Newsflash – High Court delivers reasons for upholding the holding DOCA in Mighty River

The High Court of Australia has this morning delivered reasons for orders it made in June 2018 dismissing two appeals from the West Australia Court of Appeal.

In Mighty River International Ltd v Brian Hughes and Daniel Bredencamp as Administrators of Mesa Minerals Ltd [2018] HCA 38 the DOCA in question inter alia provided for a moratorium on creditors’ claims, required the Administrators to conduct further investigations and report to creditors concerning possible variations to the Deed within 6 months, and provided that no property of Mesa Minerals be made available for distribution to creditors.

In Mighty River’s appeal to the High Court, it essentially made two submissions –

  1. The DOCA was not valid principally because it was an agreed extension of time not ordered by the Court under s 439A(6) and was contrary to the object of Part 5.3A, and
  2. The DOCA should have been declared void under s 445G(2) for contravening ss 438A(b) and 439A(4), or s 444A(4)(b), or both.

A slim majority of the High Court disagreed. The majority (Kiefel CJ, Edelman J and Gageler J) held that –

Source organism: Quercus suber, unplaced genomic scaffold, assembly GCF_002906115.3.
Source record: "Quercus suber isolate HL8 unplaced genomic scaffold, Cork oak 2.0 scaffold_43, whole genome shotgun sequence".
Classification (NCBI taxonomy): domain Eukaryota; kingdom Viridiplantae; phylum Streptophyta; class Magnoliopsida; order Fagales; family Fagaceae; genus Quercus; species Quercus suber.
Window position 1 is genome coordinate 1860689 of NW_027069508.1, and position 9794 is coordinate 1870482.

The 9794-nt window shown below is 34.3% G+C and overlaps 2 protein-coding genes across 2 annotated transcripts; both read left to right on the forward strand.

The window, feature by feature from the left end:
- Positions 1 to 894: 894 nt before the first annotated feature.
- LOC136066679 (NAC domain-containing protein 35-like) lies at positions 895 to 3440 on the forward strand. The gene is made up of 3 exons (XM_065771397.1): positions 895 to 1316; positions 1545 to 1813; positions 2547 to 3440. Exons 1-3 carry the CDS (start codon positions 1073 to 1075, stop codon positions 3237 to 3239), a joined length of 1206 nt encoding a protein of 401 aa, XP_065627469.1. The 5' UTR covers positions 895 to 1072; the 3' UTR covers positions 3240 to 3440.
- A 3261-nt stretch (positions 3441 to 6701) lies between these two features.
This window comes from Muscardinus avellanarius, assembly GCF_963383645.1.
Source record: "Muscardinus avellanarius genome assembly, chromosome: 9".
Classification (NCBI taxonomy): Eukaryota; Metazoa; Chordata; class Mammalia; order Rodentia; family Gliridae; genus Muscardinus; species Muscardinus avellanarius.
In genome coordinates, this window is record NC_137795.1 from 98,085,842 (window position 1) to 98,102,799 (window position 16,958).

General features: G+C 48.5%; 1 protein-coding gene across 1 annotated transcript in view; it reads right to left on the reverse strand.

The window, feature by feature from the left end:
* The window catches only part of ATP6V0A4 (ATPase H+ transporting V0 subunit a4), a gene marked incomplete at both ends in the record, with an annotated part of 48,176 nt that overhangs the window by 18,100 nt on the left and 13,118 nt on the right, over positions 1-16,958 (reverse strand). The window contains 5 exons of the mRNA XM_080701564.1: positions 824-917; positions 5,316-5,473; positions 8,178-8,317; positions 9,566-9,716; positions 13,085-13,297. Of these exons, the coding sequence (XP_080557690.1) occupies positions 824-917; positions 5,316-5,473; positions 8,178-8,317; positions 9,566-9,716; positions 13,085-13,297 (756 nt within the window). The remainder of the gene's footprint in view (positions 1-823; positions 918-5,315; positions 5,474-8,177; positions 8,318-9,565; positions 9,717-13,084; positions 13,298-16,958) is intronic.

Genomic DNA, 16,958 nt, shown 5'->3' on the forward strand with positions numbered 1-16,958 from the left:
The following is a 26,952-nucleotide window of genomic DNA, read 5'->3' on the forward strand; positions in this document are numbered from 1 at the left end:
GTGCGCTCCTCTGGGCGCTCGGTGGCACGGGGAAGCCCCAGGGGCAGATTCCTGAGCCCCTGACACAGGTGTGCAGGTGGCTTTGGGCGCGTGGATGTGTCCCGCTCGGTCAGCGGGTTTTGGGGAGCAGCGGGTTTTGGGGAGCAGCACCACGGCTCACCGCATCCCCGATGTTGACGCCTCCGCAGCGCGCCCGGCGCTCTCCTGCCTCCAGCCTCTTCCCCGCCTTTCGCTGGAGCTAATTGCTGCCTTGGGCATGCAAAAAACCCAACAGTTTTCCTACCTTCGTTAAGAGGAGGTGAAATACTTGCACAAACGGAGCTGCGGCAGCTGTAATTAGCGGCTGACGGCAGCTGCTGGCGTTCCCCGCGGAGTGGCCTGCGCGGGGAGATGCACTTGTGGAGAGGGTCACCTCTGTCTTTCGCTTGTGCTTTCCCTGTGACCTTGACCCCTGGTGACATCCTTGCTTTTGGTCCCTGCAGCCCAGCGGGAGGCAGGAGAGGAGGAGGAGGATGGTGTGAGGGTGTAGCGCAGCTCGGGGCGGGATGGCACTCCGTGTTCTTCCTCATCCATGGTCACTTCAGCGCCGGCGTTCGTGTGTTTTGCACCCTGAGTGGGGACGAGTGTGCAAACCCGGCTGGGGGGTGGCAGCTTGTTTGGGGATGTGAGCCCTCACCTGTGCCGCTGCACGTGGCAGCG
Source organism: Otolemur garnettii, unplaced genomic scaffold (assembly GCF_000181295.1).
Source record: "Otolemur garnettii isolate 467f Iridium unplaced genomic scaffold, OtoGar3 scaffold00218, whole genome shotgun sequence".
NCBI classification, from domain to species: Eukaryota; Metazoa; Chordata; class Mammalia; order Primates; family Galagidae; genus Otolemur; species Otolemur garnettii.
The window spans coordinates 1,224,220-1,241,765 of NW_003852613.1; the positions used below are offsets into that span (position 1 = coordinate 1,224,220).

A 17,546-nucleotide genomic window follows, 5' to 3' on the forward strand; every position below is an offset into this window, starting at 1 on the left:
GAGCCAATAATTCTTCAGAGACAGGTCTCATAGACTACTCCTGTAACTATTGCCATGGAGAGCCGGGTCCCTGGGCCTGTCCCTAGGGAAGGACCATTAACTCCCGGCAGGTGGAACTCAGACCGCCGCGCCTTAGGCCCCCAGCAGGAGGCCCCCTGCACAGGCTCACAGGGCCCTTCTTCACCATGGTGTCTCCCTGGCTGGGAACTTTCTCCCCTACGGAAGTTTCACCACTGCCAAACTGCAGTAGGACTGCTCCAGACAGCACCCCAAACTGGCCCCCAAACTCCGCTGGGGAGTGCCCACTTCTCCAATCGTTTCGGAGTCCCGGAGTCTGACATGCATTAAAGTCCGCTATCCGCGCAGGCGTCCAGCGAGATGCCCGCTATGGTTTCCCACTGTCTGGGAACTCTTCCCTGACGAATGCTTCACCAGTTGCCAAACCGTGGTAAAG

1. The Deed was a valid deed of company arrangement. It was formally executed, and created and conferred genuine rights and duties. It did not involve an impermissible sidestepping of s 439A(6); the effect of extending the time for investigations by the Administrators was only incidental to the purpose of the DOCA (at the hearing there was some criticism from the bench of the use of the term “holding DOCA”). The moratorium was consistent with the object of Pt 5.3A, and
  2. The Deed was not required to be declared void under s 445G(2). Section 444A(4)(b) did not require the Deed to specify some property to be available to pay creditors’ claims, and the Administrators had formed and expressed the opinions required by s 438A(b) and, at the relevant time, s 439A(4).

In dissent their Honours Nettle and Gordon JJ took the view that in substance, the Deed did no more than purport to extend the administration of the Company (at [70]).

The judgment may be read in full here.

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